In October, 5 students had an amazing opportunity to travel to Canada to participate in Bio-Innovation Week. The event took place in Winnipeg and involved 5 schools, both international and local. Throughout the week, the students participated in several interactive and educational activities related to issues associated with sustainability and food and water security in the farming industry.
The first week of the trip was spent at Niagara Falls, Ontario. Some activities included the ‘Hornblower’, experiencing the falls up close on a boat and ‘Journey Behind the Falls’, walking in tunnels built behind the falls, and the ‘White Water Walk’, which was a recreational trail walk alongside the Great Narrow Gorge. One activity in particular, Niagara’s Fury, taught the students about how the Niagara Falls formed. During the Ice Age, large sheets of ice covered the area of Niagara. 12,000 years ago, the ice glaciers around Niagara Falls began to melt. As the ice began to melt and thaw, the high pressures of water slowly carved a path to where Niagara’s Escarpment now is. This process continued over several thousand years, breaking the rock sediment slowly over time to form Niagara Falls. Students also visited the Niagara Parks Botanical Gardens & School of Horticulture.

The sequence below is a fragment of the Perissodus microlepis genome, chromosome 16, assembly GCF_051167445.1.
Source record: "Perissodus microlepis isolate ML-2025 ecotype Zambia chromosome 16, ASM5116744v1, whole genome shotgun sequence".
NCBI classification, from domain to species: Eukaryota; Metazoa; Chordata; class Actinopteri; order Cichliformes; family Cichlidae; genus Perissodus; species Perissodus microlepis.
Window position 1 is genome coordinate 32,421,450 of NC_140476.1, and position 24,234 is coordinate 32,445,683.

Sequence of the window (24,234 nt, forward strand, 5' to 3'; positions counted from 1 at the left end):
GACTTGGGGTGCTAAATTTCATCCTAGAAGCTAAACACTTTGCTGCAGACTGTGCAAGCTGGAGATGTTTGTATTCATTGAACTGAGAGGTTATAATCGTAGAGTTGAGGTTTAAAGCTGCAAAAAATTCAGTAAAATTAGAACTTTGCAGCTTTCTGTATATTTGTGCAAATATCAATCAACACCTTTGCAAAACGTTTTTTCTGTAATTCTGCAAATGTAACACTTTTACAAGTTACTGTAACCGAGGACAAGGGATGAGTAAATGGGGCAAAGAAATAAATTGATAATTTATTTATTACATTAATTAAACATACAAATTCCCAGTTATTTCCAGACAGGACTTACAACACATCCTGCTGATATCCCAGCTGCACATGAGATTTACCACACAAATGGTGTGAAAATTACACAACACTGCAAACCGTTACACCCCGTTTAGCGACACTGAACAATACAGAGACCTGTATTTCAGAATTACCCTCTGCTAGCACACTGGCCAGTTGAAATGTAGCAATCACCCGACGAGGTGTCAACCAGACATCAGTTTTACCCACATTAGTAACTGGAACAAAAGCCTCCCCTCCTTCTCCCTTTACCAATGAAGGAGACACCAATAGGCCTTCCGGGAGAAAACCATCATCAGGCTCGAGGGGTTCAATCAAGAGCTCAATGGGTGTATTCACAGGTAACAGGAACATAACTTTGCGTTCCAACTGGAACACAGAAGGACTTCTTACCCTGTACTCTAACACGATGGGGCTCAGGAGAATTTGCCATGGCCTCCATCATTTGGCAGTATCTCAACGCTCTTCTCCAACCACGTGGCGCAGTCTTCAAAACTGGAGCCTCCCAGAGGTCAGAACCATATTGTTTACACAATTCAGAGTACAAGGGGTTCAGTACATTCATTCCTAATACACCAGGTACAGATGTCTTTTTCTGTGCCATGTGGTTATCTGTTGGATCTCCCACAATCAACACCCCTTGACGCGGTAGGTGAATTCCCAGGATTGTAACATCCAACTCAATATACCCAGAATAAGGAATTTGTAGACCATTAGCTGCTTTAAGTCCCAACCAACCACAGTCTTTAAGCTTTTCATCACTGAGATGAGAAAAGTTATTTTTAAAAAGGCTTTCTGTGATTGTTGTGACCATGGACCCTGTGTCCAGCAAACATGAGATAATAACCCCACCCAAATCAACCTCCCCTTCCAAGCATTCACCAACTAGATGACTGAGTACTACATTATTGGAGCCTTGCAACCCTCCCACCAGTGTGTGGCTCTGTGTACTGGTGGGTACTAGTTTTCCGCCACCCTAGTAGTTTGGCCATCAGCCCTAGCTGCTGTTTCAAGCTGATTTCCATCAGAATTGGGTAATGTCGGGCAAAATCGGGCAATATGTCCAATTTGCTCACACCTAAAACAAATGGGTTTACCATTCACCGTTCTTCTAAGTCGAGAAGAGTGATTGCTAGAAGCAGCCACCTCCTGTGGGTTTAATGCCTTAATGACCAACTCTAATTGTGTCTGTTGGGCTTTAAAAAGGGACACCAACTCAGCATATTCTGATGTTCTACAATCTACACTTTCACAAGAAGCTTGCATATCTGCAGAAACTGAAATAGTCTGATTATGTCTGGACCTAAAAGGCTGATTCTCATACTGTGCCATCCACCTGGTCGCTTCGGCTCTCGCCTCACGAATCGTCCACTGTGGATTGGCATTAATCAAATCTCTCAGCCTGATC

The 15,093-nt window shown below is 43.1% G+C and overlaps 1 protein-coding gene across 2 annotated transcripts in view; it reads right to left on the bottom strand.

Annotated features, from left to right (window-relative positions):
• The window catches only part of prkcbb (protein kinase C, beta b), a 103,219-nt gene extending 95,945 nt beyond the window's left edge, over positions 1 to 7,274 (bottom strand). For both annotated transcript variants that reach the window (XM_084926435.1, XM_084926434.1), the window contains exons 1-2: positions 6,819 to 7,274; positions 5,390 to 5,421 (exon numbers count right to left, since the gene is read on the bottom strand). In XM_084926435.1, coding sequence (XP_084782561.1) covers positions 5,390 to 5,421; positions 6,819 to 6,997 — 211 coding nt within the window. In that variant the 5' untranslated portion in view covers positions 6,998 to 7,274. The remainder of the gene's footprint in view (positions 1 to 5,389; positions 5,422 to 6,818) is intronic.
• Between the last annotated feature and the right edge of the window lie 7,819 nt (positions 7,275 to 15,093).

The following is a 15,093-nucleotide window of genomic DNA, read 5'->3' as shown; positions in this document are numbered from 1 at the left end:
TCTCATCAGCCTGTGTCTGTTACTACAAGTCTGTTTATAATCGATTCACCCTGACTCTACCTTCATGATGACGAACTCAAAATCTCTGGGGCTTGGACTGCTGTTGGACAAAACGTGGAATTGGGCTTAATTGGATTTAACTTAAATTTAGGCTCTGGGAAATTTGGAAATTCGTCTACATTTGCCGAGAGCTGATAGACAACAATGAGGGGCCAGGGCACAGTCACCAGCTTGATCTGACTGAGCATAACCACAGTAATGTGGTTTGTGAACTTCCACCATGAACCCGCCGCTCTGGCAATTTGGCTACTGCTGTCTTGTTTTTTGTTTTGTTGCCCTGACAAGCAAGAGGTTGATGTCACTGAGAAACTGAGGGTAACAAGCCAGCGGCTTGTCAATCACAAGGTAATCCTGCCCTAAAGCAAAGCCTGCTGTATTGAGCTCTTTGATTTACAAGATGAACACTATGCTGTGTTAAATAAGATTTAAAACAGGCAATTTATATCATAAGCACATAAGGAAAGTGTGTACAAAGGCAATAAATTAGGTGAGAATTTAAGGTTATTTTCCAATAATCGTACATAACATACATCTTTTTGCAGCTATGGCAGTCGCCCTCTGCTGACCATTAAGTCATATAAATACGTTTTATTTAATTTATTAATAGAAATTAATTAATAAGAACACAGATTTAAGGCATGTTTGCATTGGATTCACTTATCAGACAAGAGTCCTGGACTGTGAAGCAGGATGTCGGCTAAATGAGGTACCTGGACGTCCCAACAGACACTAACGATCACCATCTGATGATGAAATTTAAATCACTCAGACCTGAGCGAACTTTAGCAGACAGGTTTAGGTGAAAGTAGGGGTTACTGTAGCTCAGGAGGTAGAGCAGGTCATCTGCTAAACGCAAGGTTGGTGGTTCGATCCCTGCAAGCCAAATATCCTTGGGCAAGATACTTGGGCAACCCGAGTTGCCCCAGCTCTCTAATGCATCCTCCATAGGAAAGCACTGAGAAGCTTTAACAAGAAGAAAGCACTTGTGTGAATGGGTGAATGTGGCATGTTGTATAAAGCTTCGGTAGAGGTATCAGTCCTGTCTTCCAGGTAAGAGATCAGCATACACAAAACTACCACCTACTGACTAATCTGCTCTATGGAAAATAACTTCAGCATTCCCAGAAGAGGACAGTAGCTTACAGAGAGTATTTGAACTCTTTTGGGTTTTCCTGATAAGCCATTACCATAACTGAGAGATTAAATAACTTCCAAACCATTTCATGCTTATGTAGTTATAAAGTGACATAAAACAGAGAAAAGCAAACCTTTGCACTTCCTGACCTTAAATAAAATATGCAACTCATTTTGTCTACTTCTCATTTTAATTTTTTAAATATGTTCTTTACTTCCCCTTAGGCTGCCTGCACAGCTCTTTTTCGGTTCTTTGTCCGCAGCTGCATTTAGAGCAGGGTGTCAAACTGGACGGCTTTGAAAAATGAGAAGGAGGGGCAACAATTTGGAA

While in Winnipeg we also went to the Human Rights Museum, where we explored how the rights of people have been treated throughout history. We linked this into our upcoming trip to Kelburn Farm by looking at the food and water security rights that Indigenous peoples have in Winnipeg. It also linked perfectly to our Sustainable Futures Central Study at the ASMS which was fantastic!
During the second week, we spent two days at the Kelburn Farm learning about Manitoba’s vast agriculture industry. We went to sessions where experts taught us different aspects of agriculture and the science behind the choices they make. This included learning about soils and farming practices used in the province. We also learnt about agricultural considerations that were specific to Manitoba such as the use and runoff of herbicide/ pesticide as well as the different soil types that the prairies consisted of. Reflecting apon this to see how this might apply to our local agriculture industry.
We worked in groups with people from across Winnipeg and also England to use the information that we had learnt to create a model for a sustainable farm that would benefit both the farmer and the environment. After which, we presented these ideas and arguments to our peers and experts.
As you can tell from these photos, the weather was quite amazing; raging from a sunny 20 degrees to minus 2 with blizzards.
Kay Gillett, Accompanying Teacher (Coordinator Partnerships for Learning)